The Arteaga family shares a special bond with the semipro baseball club, on and off the field
The pitch Miguel Garcia threw nine years ago made an impression as deep in Bill Pintard’s memory as the ones Clayton Kershaw’s fastball leaves in a catcher’s mitt.
“He had to have bandages on his hands, so he cradled the ball in those bandages,” recalled Pintard, long-time manager of the Santa Barbara Foresters summer collegiate baseball club. “He came up with it, and then down … with that downward tilt … and he threw it, and he didn’t bounce it …
“And it was straight.”
The flashback of that gutty pitch hit Pintard on Friday as he watched Gabe Arteaga — Miguel’s youngest brother — throw his own first pitch.
The recent Bishop Diego High graduate, a four-year varsity star for the Cardinals, pitched two hitless innings of relief for the Foresters in their 1-0, Opening Day victory over the San Diego Waves.
“I was really small when my brother did Hugs for Cubs … Really young,” said Arteaga, who is filling in until the rest of the Foresters’ team arrives. “He has a rare skin disorder and he has kidney problems.
“He loved his experience with the Foresters. Me and my brothers (Tony and Jesus) would come out here with him when we were young, so I’ve been around this for a while. This is all very special for me.”
Miguel, who was born with a blister-causing disease called epidermolysis bullosa, is one of countless children who’ve benefitted from the team’s Hugs for Cubs program the last two decades.
He became one of the Foresters’ biggest fans when they took him with several other Cottage Hospital patients to a Dodger game in 2003. They met Shawn Green during batting practice and begged him to hit a home run just for them. The star slugger obliged with a blast over the right-field fence in the fourth inning.
“Those kids are the true fans,” Green would tell a News-Press reporter.
“Shawn really took a liking to Miguel,” Pintard recalled. “The next year we went down there and I remember Shawn going, ‘Hey Buddy! I remember you! How ya’ doing?'”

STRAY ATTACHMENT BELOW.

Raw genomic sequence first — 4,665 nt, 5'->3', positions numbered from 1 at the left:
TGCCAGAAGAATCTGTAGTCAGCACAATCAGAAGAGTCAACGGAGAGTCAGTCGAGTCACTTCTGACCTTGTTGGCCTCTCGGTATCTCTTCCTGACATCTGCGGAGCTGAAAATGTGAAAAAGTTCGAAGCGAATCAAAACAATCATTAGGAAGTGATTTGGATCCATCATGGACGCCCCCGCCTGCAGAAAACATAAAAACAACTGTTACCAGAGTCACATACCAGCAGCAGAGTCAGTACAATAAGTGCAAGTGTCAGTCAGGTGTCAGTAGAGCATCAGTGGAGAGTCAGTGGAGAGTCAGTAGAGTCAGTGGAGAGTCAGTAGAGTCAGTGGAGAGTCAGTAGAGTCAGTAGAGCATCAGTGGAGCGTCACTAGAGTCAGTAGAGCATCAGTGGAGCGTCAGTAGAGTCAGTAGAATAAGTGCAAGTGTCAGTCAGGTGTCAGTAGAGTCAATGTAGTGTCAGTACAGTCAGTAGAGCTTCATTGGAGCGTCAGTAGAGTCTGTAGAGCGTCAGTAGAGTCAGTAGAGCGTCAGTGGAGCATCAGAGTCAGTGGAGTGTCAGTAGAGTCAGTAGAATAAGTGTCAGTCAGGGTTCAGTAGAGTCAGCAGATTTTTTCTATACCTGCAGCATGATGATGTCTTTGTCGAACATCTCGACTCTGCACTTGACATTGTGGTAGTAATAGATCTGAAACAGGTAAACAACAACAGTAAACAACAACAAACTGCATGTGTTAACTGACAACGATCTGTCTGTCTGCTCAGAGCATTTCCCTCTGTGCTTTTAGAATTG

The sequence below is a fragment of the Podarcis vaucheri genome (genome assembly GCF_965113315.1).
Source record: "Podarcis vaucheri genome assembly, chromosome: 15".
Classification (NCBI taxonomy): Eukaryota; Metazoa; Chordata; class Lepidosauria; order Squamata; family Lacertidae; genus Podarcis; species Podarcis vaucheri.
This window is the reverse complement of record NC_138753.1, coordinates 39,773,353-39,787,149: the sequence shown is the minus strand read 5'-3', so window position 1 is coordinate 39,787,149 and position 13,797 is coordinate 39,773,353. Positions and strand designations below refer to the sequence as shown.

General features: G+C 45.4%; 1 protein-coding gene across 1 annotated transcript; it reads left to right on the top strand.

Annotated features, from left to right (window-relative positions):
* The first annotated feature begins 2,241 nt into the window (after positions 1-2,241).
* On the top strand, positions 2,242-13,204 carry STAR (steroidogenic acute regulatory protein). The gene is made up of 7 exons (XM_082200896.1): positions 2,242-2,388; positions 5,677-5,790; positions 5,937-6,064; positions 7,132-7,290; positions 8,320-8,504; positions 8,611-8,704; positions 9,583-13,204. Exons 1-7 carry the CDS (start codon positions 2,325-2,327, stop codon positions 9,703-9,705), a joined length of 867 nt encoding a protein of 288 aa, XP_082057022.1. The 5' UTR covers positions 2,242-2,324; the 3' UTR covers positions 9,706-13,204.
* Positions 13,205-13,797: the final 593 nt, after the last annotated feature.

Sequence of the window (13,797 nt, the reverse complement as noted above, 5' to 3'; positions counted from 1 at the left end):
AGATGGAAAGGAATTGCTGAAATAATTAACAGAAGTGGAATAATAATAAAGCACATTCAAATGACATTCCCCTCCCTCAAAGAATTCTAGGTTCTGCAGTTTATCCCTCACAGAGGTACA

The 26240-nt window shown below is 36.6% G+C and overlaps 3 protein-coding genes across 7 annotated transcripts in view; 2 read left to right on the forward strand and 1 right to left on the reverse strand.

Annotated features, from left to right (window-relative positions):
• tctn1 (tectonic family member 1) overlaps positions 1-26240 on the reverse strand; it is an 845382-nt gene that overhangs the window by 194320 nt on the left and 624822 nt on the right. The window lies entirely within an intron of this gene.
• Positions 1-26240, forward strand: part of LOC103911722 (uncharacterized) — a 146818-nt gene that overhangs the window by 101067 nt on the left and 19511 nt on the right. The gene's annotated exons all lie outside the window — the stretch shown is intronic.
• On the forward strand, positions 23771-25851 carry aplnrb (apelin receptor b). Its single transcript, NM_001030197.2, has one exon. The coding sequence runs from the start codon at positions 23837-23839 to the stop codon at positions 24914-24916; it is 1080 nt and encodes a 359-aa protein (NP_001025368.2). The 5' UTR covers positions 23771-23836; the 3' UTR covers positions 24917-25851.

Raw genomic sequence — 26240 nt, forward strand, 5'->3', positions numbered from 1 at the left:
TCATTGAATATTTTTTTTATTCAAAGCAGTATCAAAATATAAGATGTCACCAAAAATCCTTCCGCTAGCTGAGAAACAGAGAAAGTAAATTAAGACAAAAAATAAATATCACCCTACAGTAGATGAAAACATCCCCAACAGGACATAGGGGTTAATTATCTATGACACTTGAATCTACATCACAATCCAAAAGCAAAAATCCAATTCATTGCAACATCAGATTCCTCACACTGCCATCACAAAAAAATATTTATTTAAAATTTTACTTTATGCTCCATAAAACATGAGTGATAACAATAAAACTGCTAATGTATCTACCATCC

Miguel did well enough to become the Hugs Kid of 2010, which gave him the honor of throwing out that season’s ceremonial first pitch.
Arteaga, a 6-foot-2 righthander, has a long history with the club, as well. He even served as its bat boy, sitting in the dugout with the team every game his mother Becky could bring him.
“There was always a smile on his face,” Pintard said. “He was always quiet. He did what you asked. He was a great kid. The whole family is wonderful.
“The mom is so dedicated to that family. I don’t know how many jobs she works, but she’s always been at their games. She’s always looked out for them.”
Staying close to family was one of the reasons Arteaga recently committed to pitch for Westmont College next season.
“My mom loves to watch me play and she’s always been there for me,” he said. “I really loved Westmont’s campus, too, and their whole education system.”
Arteaga said he will treasure these next few weeks with the Foresters, as well.
“They brought us in all those years, treated us like family, and were always there for us,” he said. “It feels good to be playing for the Foresters now and being able to give back.”
He wasn’t the only local star to excel on Opening Day. Dylan Kelley, a former Dos Pueblos High star who’s now at Hancock, pitched out of a bases-loaded jam in the seventh inning. Santa Barbara High graduate Tommy Holguin, who played for SBCC last season, got two of the Foresters’ four hits and scored the winning run in the eighth.
“Tommy’s uncle Joe is married to my sister,” Arteaga said, “and so my whole family is here.”
Brother Miguel’s initials were stitched on the back of the Foresters’ caps in 2010. It’s a tradition the team started in 1994 to support Pintard’s son Eric, a pitcher on the team who would battle cancer until his death in 2004.
“When I took the team over the next year, in 1995, I told Eric, ‘They want to put your initials on the hats again … What do you think?'” Pintard recalled. “He told me, ‘The heck with that, Pops — I’m kicking ass. We need to do something for other kids.
“‘We ought to have them come to our camps’ — we so we started providing scholarships for them — ‘and we ought to put someone else’s initials on the hats.'”
Chris Messier’s initials were the first. This year, they are JM for leukemia patient Jill Mott, the daughter of Aime and Blair Mott.
Three years ago, after winning the 2016 NBC World Series, Pintard followed the lead of 18 of his players and had the Hugs for Cubs logo tattooed onto his chest.
“They showed their tattoos to me and said, ‘Coach … C’mon,’ so I went down and did it the next day,” he said. “I had the logo put right over my heart. My son drew it.”
The Foresters, meanwhile, remain dear to the heart of Becky Arteaga’s entire family.
“Miguel is 28 now, and he’s doing good,” Gabe said before Friday’s game. “He’s on dialysis three times a week, but he’s getting better.
“He still lives with us. He should be here today with my brothers. We’re always watching Dodger games together at home.”
They’ll spend the time talking about that Shawn Green home run and other Dodger exploits, but now they can chat about other baseball lore.
Like the days they both pitched for the Santa Barbara Foresters.